First time in New York city? Check out my tips for a few shortcuts that will help you enjoy your trip to the max.
Get a cab
I generally fly into JFK airport and public transport links to the major international airport are cheap and reliable. However, when I arrive, sometimes late in the evening or with heavy luggage, I like to get a cab into the city. For first time visitors to New York I’d highly recommend it. It’s well worth the $58 taxi ride to central Manhattan which takes around 45 minutes depending on traffic. It’s a flat fee of $52 from the airport ($52 + $6 tolls and $0.50 state tax) so it’s good value and gets you to your destination quickly and directly! Tip the driver 10% of the total fare.
Straight out of arrivals in JFK is the line for the yellow cabs, hurry through if you can as it can get long when a whole flight descends on it – although it moves swiftly. It’s a well organised system and everyone is calmly shown to a cab.
I think the view as you’re driving into Manhattan from Brooklyn is just what you need to start your trip.
Embrace the subway
When I’m in NYC I tend to walk or use the subway, rarely a cab unless it’s late and never a bus. Get to grips with the subway map if you can, its good to have your bearings of what is Uptown and what is Downtown.
A single subway journey is $2.75 on a metrocard which is like the London oyster card equivalent on a pay as you go basis. My tip is, rather than ponder at the ticket machine weighing up how many times you think you’ll use the metro during your stay, just bite the bullet and buy a one-week unlimited rides pass – currently priced at $31. If you are in the city for more than 3-days and have lots of site-seeing to do its worth it, otherwise you can top up a metrocard at say $10 a time only giving you 3 rides and if you make multiple journeys or just make a mistake and end up going in the wrong direction you will soon spend over $30.
Top of the Rock
I’ve been to New York many times now so I don’t tend to do the main touristy things anymore. One thing on everyones agenda though is some kind of view so here is my recommendation. The first of my trips I went to the Empire State building at 42nd St, which was breathtaking, but on a second visit I thought I’d try the ‘Top of the Rock’ experience at the Rockefeller Centre in midtown (48th-52nd St).
In my opinion the view is better as there’s more in the skyline to recognise from this position in Manhattan. For example to the north you have an unobstructed view of Central Park spreading out as the great lung of the city, and to the south you can see the Empire State Building itself which is a much better building to be looking at. For $32 it was brilliant and there wasn’t much of a queue for tickets either. You can book in advance online. Allow plenty of time for your visit though as inside there can be a long wait for the lift and there is a ‘forced’ group gathering to watch some short films about the building etc but its all part of the fun.
Staten Island Ferry
It’s amazing how many first-time visitors don’t know about the Staten Island Ferry. Remember that Sex and the City episode where Carrie and girls head over there for a night out and get stuck?
At the very southern tip of Manhattan Island is Whitehall ferry port, it’s near to the financial district. Leaving every half an hour from this port is the totally free commuter ferry. On most boats there is an open deck up top which every one scrambles to! Although this ferry doesn’t actually go to Liberty Island it sails right past it giving you great views of lower Manhattan and the Statue of Liberty for photo opportunities! All for free!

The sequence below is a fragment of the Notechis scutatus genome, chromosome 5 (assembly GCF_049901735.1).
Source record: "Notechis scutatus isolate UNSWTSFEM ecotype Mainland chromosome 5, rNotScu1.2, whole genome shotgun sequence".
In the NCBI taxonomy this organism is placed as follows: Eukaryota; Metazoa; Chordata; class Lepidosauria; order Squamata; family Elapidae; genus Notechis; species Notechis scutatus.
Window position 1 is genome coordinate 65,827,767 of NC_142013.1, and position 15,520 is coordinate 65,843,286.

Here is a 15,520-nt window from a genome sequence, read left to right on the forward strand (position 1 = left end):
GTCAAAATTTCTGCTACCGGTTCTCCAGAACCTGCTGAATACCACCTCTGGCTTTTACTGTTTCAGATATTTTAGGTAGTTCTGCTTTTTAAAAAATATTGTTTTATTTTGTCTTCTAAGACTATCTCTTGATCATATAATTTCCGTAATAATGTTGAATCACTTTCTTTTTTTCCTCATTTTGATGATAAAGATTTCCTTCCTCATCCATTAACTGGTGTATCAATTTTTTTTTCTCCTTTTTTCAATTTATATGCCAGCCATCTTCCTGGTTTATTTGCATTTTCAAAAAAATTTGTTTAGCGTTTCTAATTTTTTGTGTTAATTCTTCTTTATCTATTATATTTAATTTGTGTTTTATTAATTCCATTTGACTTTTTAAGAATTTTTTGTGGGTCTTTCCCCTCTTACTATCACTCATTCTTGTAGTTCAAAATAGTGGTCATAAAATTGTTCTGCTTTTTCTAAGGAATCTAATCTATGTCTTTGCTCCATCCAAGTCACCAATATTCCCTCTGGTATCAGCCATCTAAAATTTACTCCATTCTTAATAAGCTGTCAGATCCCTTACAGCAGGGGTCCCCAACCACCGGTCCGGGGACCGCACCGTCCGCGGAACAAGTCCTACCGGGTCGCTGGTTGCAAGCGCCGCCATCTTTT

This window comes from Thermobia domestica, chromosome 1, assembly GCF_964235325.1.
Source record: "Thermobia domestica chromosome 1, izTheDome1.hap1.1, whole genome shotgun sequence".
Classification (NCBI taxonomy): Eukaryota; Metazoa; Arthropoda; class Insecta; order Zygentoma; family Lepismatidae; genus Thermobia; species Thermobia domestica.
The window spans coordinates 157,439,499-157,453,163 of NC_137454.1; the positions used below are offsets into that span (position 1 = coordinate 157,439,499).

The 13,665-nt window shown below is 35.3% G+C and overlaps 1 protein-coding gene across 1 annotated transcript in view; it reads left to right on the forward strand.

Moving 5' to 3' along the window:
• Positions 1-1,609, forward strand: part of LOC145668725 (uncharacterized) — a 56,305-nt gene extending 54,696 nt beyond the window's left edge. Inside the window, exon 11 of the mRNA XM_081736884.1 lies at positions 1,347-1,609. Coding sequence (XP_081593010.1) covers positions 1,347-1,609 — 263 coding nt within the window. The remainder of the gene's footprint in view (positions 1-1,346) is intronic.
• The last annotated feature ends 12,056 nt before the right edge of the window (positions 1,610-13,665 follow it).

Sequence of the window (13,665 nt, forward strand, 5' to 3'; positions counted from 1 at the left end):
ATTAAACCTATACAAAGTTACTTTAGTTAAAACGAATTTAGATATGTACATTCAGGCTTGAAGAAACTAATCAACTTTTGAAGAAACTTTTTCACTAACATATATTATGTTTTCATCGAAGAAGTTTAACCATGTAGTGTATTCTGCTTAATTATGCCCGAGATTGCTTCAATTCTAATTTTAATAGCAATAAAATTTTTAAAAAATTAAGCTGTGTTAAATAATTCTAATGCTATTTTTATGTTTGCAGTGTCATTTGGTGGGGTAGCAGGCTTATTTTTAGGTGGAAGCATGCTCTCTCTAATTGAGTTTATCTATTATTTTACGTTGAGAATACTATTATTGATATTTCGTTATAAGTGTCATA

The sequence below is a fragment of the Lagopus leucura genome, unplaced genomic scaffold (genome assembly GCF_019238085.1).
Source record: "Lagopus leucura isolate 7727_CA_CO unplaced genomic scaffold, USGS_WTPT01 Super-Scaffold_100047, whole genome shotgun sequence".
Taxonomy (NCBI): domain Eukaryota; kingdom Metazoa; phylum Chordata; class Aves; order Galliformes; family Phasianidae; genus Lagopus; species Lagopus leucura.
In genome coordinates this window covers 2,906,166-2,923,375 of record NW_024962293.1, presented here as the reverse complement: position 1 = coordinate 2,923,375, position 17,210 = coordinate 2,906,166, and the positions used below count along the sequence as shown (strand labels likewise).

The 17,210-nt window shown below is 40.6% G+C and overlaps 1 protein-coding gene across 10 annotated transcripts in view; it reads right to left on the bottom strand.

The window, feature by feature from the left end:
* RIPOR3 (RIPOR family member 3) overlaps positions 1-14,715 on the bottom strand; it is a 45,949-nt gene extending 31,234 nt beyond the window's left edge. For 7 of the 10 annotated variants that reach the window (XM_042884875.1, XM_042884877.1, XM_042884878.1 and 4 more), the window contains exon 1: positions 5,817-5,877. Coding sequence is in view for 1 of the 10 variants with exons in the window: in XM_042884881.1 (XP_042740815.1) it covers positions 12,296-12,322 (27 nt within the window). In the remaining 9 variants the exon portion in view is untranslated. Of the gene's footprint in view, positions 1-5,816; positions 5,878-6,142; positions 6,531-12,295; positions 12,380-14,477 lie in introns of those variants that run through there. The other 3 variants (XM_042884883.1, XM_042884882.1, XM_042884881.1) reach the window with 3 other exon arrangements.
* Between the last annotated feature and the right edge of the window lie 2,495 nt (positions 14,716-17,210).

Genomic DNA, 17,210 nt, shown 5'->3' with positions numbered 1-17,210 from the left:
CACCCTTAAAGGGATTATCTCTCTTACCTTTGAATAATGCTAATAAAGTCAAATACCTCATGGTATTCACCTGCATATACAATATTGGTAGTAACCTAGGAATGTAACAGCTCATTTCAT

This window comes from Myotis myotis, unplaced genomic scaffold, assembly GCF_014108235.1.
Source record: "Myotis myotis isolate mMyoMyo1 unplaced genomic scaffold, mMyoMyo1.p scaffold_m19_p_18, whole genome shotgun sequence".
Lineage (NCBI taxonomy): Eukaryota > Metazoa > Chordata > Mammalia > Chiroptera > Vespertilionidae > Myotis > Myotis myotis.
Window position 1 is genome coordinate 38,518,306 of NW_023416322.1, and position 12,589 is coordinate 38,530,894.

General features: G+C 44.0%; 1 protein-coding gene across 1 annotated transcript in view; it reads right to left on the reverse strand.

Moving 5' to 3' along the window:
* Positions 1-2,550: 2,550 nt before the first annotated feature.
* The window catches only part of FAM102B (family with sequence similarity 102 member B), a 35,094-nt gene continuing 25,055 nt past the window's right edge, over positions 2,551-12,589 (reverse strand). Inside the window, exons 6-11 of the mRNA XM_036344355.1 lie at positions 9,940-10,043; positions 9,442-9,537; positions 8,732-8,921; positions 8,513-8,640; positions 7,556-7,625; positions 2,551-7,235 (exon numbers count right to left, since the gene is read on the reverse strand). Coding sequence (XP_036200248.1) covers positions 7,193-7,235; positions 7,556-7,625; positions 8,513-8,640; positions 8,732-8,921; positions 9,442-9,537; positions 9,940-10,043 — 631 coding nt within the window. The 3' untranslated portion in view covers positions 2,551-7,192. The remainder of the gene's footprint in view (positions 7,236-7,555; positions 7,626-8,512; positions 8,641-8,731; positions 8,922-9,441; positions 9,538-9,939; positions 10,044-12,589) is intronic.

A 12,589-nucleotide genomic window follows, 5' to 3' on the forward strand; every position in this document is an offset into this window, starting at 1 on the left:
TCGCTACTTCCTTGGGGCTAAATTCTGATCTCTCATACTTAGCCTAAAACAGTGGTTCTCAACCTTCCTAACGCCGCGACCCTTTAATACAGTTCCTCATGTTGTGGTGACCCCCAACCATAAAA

Central Park is my all time love in New York. If the weather is sunny I just spend time there, sat by a little café and pond reading my book for a few hours, or sunbathing on the Great Lawn. No matter the time of year make sure its on your to do list.
However there are other green experiences to be had in the bustling metropolis which are worth checking out.
I would really recommend the High Line elevated park to anyone visiting the Chelsea district. It’s still quite young in it’s state as a greenland and is getting established more and more every year. The concept for an elevated garden, on a disused railway overlooking the Hudson River was a genius one – it’s a really nice walk up and above the streets, watching the people below. It has a really industrial structure which nicely compliments the architecture in the area, including lots of seating and glass viewing platforms. Even the planting is urban, in amongst the old railway tracks. You can join it at different points but I walked the whole length taking photos. There’s a great view of the Empire State when you are near the northern end too.
Brooklyn Botanical Gardens is also a lovely way to spend a few hours recharging your batteries away from the hustle and bustle. Its free entry on Saturday mornings and when the weather is lovely it will be gorgeous to walk around. There’s a beautiful Japanese garden and pond, and when I last visited it was perfectly timed for all the Japanese Cherry trees to be full of pink blossom. So pretty.
There’s no denying NYC can break the bank. Unlike London where we are so fortunate to have free entry to permanent collections at so many fantastic galleries and museums, the entry fee to New York’s hottest can be steep.
UNIQLO Free Friday’s, between 4-8pm every Friday admission is free to MoMA where standard entry is $25. It’s much busier and there will be a queue but if you’re a family and watching the dimes it’s well worth it. It’s an amazing gallery and also there is also a lovely sculpture garden outside – great for a little bit of people watching and a sit down.
MoMA also offers a $10 discount on combined tickets for entry to the gallery and entry to Top of the Rock.